Greek philosopher Herculites was the first to say ‘The only constant in life is change’ – unaware that it would later become popularized modern-day motivational posters.  Change is a  normal part of life. We are born, we grow up, we go to grade school, then university, get a job, start a family, and then the cycle repeats. Modern day living is built upon these phases of transition.

It is only natural that these phases of change cause immense stress that have great psychological effects.  According to Merriam-Webster, stress is defined as “something that causes strong feelings of worry or anxiety” [1]. Stress can be a good or a bad thing. “When the body tolerates stress and uses it to overcome lethargy or enhance performance, the stress is positive, healthy and challenging” [2]. Converting stress into positive change is accomplished through the use of positive, problem-coping strategies. This can be done by analyzing the situation and using effective tools to plan and prepare for upcoming changes.

Another way to approach the stressors of change is through avoidant coping. “Avoidant coping occurs when individuals try to prevent an emotional response to the stressor, for example, using avoiding behaviors or cognitions, minimizing or denying the problem or trying to detach oneself from the outcomes of a problem” [3]. Employing this coping mechanism during stressful times of large life transitions and the resulting psychological effects of increased anxiety and depressive symptoms is what I coin ‘transitional anxiety’.   

Transitional anxiety can be seen at any stage but is most common amongst the youths. An  annual Stress in American survey revealed that, “Thirty-nine percent of this younger generation reported that their stress level had increased in the past year, compared with 29% of those ages 67 or older. These young adults also admitted to feeling the least equipped to manage their stress well” [4]. It is unclear the age range of the ‘youth’ measured in this survey but it is clear that Millennials, or Generation Y, make up a large percentage.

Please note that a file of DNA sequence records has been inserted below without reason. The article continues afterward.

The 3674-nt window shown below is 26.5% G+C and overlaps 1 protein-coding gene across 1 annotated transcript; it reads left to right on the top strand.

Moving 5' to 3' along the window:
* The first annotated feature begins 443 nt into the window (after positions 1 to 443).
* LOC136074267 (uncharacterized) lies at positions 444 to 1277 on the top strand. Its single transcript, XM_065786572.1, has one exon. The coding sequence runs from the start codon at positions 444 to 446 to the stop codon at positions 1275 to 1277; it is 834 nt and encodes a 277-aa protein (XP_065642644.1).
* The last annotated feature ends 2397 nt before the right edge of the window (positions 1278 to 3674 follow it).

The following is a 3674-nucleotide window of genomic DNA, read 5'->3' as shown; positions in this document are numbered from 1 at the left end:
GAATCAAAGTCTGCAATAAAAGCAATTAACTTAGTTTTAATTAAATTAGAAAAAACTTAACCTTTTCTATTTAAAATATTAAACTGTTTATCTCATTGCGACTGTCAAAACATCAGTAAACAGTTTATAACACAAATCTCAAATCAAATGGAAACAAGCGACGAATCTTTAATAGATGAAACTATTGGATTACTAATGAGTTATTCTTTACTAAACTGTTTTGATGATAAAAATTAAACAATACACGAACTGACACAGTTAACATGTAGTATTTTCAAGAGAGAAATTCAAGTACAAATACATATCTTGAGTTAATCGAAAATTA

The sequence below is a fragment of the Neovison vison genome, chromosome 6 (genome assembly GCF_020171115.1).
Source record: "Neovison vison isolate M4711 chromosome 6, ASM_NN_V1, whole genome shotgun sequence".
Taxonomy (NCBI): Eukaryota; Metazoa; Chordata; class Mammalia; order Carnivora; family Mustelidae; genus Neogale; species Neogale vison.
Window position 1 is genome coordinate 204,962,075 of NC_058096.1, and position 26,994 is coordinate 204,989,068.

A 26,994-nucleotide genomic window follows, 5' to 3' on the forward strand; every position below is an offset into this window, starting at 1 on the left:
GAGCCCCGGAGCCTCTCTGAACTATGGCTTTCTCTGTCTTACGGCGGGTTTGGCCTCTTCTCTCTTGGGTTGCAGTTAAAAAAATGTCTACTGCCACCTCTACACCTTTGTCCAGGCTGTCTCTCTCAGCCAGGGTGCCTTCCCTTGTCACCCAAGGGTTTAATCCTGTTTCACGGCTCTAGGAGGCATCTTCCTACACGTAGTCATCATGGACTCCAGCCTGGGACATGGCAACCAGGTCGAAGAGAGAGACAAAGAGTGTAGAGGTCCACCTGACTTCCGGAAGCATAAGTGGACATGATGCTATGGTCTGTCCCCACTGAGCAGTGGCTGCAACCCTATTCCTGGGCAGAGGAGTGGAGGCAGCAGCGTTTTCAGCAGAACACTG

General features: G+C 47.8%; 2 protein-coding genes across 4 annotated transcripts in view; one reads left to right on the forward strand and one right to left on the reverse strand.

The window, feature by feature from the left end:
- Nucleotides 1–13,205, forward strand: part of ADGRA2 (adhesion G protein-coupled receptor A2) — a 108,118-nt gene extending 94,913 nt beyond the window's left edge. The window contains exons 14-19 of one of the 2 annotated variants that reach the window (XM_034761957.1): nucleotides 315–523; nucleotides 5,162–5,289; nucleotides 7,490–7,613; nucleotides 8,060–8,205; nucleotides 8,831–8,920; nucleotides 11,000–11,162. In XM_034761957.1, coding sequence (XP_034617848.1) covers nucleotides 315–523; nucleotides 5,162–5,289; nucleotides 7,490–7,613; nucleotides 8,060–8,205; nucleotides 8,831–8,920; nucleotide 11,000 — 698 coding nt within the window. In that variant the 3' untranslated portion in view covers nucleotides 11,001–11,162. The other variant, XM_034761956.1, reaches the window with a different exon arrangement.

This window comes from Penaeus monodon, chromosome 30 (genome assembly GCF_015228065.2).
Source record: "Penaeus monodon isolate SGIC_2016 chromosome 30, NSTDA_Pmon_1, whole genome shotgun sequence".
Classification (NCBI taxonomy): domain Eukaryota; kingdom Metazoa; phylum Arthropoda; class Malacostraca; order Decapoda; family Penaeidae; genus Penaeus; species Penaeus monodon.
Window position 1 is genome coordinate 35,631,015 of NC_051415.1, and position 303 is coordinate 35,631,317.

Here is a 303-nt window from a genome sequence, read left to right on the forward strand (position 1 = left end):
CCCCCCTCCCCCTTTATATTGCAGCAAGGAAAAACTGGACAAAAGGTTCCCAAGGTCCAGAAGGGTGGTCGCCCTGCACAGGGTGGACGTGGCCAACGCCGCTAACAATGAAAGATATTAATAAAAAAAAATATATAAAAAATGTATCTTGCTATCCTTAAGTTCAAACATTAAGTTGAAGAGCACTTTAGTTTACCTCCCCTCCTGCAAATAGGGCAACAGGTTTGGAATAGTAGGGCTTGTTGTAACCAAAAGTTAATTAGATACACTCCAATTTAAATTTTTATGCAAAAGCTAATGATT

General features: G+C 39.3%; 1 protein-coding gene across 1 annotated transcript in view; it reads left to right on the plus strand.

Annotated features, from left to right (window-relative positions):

Although there are no clear age ranges, the generation of Millennials usually span from the mid-1980s and end at the early 2000s. As with previous generations, Millennials are faced with their own set of unique challenges. For instance, we are the first generation to grow up with the Internet, in an increased urbanized and globalized environment.

With increasing costs of higher education, food, and housing, the traditional clear-cut path to economic security and stability has become hazy. Innovation, education and adaptation are buzzwords for this cohort, “In this age of the future, it is imperative to sell yourself, adopt new technologies, prepare for change, be change” [5]. And with change being the cornerstone of a generation, it makes sense that today’s youth experience a lot of transitional anxiety.

So for all those young adults about to enter or exit university, or are living another year in your parents’ house suddenly plagued with anxiety attacks and low moods, know that you are not alone. Take your time to understand your situation and plan a course of action – even when it seems unforeseeable. Try to understand change as a positive opportunity as opposed to a threatening one, and perhaps the constancy of change won’t be such a bad thing after all.

 

By: Shreya Mathur

Edited by: Alisia Bonnick

 

References:

[1] Stress. Merriam-Webster.

[2] Salleh, M. R. (2009). Life event, stress and illness.

[3] Holahan, C. J., Moos, R. H., Holahan, C. K., Brennan, P. L., & Schutte, K. K. (2005). Stress generation, avoidance coping, and depressive symptoms: a 10-year model. Journal of consulting and clinical psychology, 73(4), 658.

[4] Sifferlin, Alexandra. ‘The Most Stressed-Out Generation? Young Adults’. TIME Magazine. Feb 07, 2013.

[5] Niedzviecki, Hal. ‘Millennials facing the future- anxiously’ The Star. October 17, 2015